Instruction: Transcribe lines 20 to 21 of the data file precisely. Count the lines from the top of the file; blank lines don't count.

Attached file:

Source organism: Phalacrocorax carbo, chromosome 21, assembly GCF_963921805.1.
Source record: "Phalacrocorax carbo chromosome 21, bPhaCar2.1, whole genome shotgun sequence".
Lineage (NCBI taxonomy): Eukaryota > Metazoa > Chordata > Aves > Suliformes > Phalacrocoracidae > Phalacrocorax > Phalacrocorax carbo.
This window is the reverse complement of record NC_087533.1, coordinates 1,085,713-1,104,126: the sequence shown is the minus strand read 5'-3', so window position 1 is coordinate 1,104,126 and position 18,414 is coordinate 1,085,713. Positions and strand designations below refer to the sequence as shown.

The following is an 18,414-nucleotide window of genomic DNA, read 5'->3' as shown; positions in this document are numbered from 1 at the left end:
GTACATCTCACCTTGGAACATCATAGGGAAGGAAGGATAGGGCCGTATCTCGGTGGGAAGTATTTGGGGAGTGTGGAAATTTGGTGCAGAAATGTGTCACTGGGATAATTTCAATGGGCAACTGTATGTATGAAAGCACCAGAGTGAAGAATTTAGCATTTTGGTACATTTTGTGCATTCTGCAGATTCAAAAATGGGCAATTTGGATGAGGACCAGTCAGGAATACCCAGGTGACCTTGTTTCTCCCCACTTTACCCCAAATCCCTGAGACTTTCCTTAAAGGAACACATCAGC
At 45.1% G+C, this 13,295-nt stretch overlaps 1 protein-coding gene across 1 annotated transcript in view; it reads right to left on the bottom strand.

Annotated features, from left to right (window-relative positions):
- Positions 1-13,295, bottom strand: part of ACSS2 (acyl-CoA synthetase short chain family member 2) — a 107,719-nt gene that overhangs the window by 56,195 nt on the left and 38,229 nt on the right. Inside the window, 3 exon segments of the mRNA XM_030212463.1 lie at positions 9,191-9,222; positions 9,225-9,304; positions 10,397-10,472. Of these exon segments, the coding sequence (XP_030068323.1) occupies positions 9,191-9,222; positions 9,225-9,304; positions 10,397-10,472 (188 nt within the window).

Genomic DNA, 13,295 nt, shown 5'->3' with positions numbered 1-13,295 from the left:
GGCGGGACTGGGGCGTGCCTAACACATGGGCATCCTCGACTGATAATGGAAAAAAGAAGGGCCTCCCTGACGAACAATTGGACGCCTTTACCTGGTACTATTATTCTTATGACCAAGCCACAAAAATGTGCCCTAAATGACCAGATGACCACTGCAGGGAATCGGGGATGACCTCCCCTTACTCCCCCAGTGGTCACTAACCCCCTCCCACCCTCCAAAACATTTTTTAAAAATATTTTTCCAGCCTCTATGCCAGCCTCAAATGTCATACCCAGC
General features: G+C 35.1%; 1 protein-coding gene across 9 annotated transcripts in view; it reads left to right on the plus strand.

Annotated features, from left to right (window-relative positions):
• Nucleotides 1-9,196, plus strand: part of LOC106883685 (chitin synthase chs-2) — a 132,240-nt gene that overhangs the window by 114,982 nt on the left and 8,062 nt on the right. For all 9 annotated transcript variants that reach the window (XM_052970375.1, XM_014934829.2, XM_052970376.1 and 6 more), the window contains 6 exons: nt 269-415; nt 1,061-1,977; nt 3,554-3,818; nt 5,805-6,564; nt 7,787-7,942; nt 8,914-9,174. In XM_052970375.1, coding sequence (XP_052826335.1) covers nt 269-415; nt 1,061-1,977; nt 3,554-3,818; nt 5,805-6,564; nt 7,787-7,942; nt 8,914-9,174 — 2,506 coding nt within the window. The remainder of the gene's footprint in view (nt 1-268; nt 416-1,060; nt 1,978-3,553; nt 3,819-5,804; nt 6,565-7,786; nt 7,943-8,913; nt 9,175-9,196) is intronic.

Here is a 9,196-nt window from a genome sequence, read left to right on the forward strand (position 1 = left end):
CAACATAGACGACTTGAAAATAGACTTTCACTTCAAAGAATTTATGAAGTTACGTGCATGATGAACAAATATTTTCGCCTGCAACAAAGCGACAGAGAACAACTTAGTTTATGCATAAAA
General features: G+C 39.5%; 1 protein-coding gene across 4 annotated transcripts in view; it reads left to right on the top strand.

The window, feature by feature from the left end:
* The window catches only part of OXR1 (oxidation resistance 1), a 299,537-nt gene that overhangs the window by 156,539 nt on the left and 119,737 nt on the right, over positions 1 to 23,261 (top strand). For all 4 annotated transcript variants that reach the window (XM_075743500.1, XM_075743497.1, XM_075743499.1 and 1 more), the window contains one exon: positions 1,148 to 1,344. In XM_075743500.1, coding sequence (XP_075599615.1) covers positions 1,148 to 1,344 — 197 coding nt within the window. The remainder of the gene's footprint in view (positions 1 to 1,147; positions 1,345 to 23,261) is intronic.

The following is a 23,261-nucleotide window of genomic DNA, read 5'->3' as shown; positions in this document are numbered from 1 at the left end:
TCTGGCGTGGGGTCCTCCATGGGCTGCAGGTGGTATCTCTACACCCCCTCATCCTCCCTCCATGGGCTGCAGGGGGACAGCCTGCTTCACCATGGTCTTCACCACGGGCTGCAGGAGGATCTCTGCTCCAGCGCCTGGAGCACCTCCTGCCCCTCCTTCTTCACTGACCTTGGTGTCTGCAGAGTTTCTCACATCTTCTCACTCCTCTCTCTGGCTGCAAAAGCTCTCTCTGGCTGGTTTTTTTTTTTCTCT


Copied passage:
The following is a 23,261-nucleotide window of genomic DNA, read 5'->3' as shown; positions in this document are numbered from 1 at the left end:
TCTGGCGTGGGGTCCTCCATGGGCTGCAGGTGGTATCTCTACACCCCCTCATCCTCCCTCCATGGGCTGCAGGGGGACAGCCTGCTTCACCATGGTCTTCACCACGGGCTGCAGGAGGATCTCTGCTCCAGCGCCTGGAGCACCTCCTGCCCCTCCTTCTTCACTGACCTTGGTGTCTGCAGAGTTTCTCACATCTTCTCACTCCTCTCTCTGGCTGCAAAAGCTCTCTCTGGCTGGTTTTTTTTTTTCTCT